The reason why I didn’t give it a five out of five stars is because of the romance. The couple is cute and sweet, however, it escalates too quickly. It’s not an instalove, but still. It’s also kind of weird, because Reboots’ supposed to be less emotional than humans, yet Wren and Callum still have strong feelings for each other, like humans. Maybe Tintera want us readers to understand that as long as we have human inside us, no matter if it’s a lot or a little, we still have emotions. And maybe love is the strongest emotion (?)

Anyway, it’s a really enjoyable book, and I’ll definitely continue with the series. In fact, I’m reading Rebel right now for the 2nd book in the sunathon.

Tobias’ Tattoo Inspired Fan Art


I was reading Four: The Son when I came across this line:

the Dauntless flames being cupped by Abnegation hands, the Amity tree roots growing beneath an Erudite eye, which is balanced under the Candor scales.

It seems that, unlike the current design, where each of the faction symbols is ‘wrapped’ by a circle, they should be linked together. So I got this idea of recreating Tobias’ tattoo. I did not draw it 100% according to the description though:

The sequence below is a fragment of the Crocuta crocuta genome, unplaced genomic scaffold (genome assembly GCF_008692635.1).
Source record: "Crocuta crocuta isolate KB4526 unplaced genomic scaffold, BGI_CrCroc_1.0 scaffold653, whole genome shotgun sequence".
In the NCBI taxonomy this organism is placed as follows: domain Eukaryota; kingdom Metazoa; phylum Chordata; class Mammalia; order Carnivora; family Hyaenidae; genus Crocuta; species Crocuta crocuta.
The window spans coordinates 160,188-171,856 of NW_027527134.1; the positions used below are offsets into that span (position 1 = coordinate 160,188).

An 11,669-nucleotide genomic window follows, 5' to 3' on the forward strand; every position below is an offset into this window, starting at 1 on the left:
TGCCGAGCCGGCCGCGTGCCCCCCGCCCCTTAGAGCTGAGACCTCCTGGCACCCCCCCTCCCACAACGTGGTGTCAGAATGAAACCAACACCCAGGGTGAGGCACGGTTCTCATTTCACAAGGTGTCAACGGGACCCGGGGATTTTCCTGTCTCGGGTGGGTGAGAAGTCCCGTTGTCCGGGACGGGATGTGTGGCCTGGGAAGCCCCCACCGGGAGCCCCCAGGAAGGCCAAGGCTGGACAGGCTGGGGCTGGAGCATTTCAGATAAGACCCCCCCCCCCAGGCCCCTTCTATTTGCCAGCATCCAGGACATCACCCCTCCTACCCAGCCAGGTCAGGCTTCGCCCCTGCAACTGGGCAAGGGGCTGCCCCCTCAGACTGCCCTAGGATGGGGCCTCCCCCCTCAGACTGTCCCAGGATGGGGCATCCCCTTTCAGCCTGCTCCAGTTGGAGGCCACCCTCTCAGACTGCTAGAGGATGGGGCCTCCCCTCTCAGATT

1st draft



2nd draft


And then I went on my computer and outlined it with Paint.net


Finally, I coloured it with my phone


Actually, I like the black and white version more than the coloured version 😛

Anyway, it was really fun recreating the tattoo. I’ll get my creative juices flowing so I can think of more fandom inspired DIYs. Hope you enjoy this post. See you!


Book discussion: For The Win

Book Title: For The Win

Author: Cory Doctorow

Genre: YA Sci-fi/Dystopian


In the virtual future, you must organize to surviveAt any hour of the day or night, millions of people around the globe are engrossed in multiplayer online games, questing and battling to win virtual “gold,” jewels, and precious artifacts. Meanwhile, others seek to exploit this vast shadow economy, running electronic sweatshops in the world’s poorest countries, where countless “gold farmers,” bound to their work by abusive contracts and physical threats, harvest virtual treasure for their employers to sell to First World gamers who are willing to spend real money to skip straight to higher-level gameplay.